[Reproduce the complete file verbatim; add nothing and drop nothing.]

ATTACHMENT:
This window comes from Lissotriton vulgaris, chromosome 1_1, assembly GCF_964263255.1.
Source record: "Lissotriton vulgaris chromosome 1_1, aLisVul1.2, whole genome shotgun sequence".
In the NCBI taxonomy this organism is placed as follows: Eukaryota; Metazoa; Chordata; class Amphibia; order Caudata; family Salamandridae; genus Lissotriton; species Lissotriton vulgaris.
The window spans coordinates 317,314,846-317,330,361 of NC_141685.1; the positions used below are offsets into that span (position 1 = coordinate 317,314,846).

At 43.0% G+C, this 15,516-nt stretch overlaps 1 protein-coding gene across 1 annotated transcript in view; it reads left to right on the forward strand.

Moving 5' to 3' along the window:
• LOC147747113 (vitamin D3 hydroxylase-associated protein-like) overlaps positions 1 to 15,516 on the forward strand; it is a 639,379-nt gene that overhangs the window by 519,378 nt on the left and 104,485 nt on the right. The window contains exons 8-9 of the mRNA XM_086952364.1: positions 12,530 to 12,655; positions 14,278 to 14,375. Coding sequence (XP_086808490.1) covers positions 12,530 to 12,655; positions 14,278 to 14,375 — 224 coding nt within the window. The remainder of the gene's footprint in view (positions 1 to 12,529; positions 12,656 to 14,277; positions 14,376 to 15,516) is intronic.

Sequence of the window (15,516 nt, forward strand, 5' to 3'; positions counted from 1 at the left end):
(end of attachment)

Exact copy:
This window comes from Lissotriton vulgaris, chromosome 1_1, assembly GCF_964263255.1.
Source record: "Lissotriton vulgaris chromosome 1_1, aLisVul1.2, whole genome shotgun sequence".
In the NCBI taxonomy this organism is placed as follows: Eukaryota; Metazoa; Chordata; class Amphibia; order Caudata; family Salamandridae; genus Lissotriton; species Lissotriton vulgaris.
The window spans coordinates 317,314,846-317,330,361 of NC_141685.1; the positions used below are offsets into that span (position 1 = coordinate 317,314,846).

At 43.0% G+C, this 15,516-nt stretch overlaps 1 protein-coding gene across 1 annotated transcript in view; it reads left to right on the forward strand.

Moving 5' to 3' along the window:
• LOC147747113 (vitamin D3 hydroxylase-associated protein-like) overlaps positions 1 to 15,516 on the forward strand; it is a 639,379-nt gene that overhangs the window by 519,378 nt on the left and 104,485 nt on the right. The window contains exons 8-9 of the mRNA XM_086952364.1: positions 12,530 to 12,655; positions 14,278 to 14,375. Coding sequence (XP_086808490.1) covers positions 12,530 to 12,655; positions 14,278 to 14,375 — 224 coding nt within the window. The remainder of the gene's footprint in view (positions 1 to 12,529; positions 12,656 to 14,277; positions 14,376 to 15,516) is intronic.

Sequence of the window (15,516 nt, forward strand, 5' to 3'; positions counted from 1 at the left end):